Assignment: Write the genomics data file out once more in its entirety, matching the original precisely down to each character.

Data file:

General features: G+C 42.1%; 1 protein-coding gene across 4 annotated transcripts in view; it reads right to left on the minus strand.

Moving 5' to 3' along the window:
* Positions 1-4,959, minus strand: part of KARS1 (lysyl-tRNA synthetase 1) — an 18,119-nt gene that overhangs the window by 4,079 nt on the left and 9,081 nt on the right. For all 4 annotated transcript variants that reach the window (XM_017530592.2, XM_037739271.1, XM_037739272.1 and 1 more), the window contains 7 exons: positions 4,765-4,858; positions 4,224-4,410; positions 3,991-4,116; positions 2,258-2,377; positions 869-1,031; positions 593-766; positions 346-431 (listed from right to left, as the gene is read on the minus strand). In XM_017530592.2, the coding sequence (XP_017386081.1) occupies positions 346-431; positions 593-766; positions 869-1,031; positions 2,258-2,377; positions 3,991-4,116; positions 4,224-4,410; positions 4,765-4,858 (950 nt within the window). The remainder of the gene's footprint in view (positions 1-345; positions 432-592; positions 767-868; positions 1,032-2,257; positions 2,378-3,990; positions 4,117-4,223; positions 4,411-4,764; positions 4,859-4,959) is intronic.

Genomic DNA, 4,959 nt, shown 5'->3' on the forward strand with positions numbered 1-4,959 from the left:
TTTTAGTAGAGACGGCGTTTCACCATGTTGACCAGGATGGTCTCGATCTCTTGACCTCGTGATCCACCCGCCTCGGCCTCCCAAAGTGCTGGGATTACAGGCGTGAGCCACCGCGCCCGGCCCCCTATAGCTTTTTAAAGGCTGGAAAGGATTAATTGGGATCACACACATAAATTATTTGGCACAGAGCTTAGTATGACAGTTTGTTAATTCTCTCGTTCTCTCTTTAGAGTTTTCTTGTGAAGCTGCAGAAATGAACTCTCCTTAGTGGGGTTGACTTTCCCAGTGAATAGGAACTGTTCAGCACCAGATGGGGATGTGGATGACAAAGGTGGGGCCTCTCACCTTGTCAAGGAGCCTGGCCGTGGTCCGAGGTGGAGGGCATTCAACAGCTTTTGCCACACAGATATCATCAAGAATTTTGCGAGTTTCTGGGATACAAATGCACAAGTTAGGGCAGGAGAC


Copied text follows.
General features: G+C 42.1%; 1 protein-coding gene across 4 annotated transcripts in view; it reads right to left on the minus strand.

Moving 5' to 3' along the window:
* Positions 1-4,959, minus strand: part of KARS1 (lysyl-tRNA synthetase 1) — an 18,119-nt gene that overhangs the window by 4,079 nt on the left and 9,081 nt on the right. For all 4 annotated transcript variants that reach the window (XM_017530592.2, XM_037739271.1, XM_037739272.1 and 1 more), the window contains 7 exons: positions 4,765-4,858; positions 4,224-4,410; positions 3,991-4,116; positions 2,258-2,377; positions 869-1,031; positions 593-766; positions 346-431 (listed from right to left, as the gene is read on the minus strand). In XM_017530592.2, the coding sequence (XP_017386081.1) occupies positions 346-431; positions 593-766; positions 869-1,031; positions 2,258-2,377; positions 3,991-4,116; positions 4,224-4,410; positions 4,765-4,858 (950 nt within the window). The remainder of the gene's footprint in view (positions 1-345; positions 432-592; positions 767-868; positions 1,032-2,257; positions 2,378-3,990; positions 4,117-4,223; positions 4,411-4,764; positions 4,859-4,959) is intronic.

Genomic DNA, 4,959 nt, shown 5'->3' on the forward strand with positions numbered 1-4,959 from the left:
TTTTAGTAGAGACGGCGTTTCACCATGTTGACCAGGATGGTCTCGATCTCTTGACCTCGTGATCCACCCGCCTCGGCCTCCCAAAGTGCTGGGATTACAGGCGTGAGCCACCGCGCCCGGCCCCCTATAGCTTTTTAAAGGCTGGAAAGGATTAATTGGGATCACACACATAAATTATTTGGCACAGAGCTTAGTATGACAGTTTGTTAATTCTCTCGTTCTCTCTTTAGAGTTTTCTTGTGAAGCTGCAGAAATGAACTCTCCTTAGTGGGGTTGACTTTCCCAGTGAATAGGAACTGTTCAGCACCAGATGGGGATGTGGATGACAAAGGTGGGGCCTCTCACCTTGTCAAGGAGCCTGGCCGTGGTCCGAGGTGGAGGGCATTCAACAGCTTTTGCCACACAGATATCATCAAGAATTTTGCGAGTTTCTGGGATACAAATGCACAAGTTAGGGCAGGAGAC